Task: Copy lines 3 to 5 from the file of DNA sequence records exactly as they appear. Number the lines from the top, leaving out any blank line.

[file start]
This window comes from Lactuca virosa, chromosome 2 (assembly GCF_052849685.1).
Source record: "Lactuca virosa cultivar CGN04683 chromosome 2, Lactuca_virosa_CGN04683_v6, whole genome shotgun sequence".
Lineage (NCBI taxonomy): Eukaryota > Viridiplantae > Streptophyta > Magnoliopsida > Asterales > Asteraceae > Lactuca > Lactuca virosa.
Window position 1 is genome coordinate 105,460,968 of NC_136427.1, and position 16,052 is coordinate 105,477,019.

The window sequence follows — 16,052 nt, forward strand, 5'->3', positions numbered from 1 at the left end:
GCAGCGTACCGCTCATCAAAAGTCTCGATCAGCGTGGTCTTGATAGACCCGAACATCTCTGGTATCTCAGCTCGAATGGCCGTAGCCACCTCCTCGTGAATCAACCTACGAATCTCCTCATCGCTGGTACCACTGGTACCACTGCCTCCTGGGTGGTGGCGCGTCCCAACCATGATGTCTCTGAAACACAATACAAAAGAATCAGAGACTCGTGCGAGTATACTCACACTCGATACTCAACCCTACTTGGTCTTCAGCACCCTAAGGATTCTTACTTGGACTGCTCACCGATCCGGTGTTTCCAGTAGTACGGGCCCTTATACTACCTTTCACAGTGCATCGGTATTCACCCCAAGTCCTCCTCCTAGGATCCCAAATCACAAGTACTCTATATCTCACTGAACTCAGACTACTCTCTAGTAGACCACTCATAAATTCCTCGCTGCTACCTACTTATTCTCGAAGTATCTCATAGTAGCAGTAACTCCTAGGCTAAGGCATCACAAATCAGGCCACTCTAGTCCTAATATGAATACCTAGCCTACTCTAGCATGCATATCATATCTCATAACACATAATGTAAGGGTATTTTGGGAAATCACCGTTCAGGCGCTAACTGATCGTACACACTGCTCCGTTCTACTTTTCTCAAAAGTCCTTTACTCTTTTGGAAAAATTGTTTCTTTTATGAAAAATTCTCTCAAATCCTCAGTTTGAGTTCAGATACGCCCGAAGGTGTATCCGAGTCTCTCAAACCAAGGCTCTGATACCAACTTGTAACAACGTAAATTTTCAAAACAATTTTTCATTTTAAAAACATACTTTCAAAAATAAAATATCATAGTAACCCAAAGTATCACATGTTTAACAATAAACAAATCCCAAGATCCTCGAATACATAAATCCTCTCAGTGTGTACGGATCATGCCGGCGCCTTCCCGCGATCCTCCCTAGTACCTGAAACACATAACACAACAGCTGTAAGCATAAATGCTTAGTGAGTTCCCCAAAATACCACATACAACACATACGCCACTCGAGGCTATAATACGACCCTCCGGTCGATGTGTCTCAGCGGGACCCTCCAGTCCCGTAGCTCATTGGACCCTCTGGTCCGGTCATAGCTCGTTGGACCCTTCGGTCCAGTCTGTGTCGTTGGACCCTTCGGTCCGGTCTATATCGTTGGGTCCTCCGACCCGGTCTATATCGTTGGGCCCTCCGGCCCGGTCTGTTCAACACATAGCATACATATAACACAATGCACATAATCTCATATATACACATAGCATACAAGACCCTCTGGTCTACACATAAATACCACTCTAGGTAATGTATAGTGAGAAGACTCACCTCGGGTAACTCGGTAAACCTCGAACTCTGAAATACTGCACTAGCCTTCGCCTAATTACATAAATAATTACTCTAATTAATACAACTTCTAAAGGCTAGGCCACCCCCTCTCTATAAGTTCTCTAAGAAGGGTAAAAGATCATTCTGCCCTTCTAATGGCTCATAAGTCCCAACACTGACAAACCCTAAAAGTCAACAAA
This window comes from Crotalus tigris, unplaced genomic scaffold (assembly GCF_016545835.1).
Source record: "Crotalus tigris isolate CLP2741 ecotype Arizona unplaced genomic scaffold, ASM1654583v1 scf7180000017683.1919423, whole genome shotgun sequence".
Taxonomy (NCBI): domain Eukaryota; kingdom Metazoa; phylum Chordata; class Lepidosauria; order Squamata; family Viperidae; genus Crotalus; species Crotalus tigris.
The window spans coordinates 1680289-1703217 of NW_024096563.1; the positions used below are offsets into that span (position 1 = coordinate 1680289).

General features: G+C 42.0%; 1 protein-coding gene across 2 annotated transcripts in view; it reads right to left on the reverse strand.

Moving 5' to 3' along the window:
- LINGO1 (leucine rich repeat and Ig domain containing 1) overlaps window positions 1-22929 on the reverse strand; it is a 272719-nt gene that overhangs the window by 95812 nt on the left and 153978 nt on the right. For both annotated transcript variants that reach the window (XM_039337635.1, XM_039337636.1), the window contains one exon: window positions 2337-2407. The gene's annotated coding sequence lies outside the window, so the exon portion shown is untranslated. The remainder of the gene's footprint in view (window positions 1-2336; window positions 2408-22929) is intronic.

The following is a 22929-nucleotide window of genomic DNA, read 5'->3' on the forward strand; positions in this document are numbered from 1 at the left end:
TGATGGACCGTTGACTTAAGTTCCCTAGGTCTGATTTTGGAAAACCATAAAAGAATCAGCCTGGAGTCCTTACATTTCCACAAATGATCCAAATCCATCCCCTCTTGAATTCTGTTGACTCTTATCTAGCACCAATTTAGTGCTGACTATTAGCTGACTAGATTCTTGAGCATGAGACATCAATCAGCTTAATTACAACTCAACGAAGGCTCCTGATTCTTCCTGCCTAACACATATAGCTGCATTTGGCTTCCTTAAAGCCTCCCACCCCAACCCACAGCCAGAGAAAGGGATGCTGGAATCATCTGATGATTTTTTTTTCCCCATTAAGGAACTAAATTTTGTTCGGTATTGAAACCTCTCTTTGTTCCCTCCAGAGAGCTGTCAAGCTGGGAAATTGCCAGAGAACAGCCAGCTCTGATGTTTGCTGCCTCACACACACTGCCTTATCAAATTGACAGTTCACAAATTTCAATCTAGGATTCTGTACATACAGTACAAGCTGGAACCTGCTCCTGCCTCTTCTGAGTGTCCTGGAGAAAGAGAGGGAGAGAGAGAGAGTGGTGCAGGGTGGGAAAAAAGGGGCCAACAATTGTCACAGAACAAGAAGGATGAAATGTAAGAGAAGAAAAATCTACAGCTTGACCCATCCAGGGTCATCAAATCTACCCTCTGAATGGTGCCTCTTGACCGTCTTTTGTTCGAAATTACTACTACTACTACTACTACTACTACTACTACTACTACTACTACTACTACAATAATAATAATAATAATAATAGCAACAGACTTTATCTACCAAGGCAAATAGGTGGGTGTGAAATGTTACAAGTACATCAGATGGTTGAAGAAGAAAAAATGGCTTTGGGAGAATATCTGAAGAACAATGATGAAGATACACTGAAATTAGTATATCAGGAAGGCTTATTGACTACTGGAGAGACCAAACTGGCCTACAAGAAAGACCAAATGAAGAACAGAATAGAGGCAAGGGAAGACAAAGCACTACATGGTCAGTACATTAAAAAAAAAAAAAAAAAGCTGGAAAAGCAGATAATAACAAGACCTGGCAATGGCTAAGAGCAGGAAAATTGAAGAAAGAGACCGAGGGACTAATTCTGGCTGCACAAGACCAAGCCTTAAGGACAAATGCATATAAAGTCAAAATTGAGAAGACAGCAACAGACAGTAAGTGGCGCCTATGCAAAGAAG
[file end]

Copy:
Lineage (NCBI taxonomy): Eukaryota > Viridiplantae > Streptophyta > Magnoliopsida > Asterales > Asteraceae > Lactuca > Lactuca virosa.
Window position 1 is genome coordinate 105,460,968 of NC_136427.1, and position 16,052 is coordinate 105,477,019.

The window sequence follows — 16,052 nt, forward strand, 5'->3', positions numbered from 1 at the left end: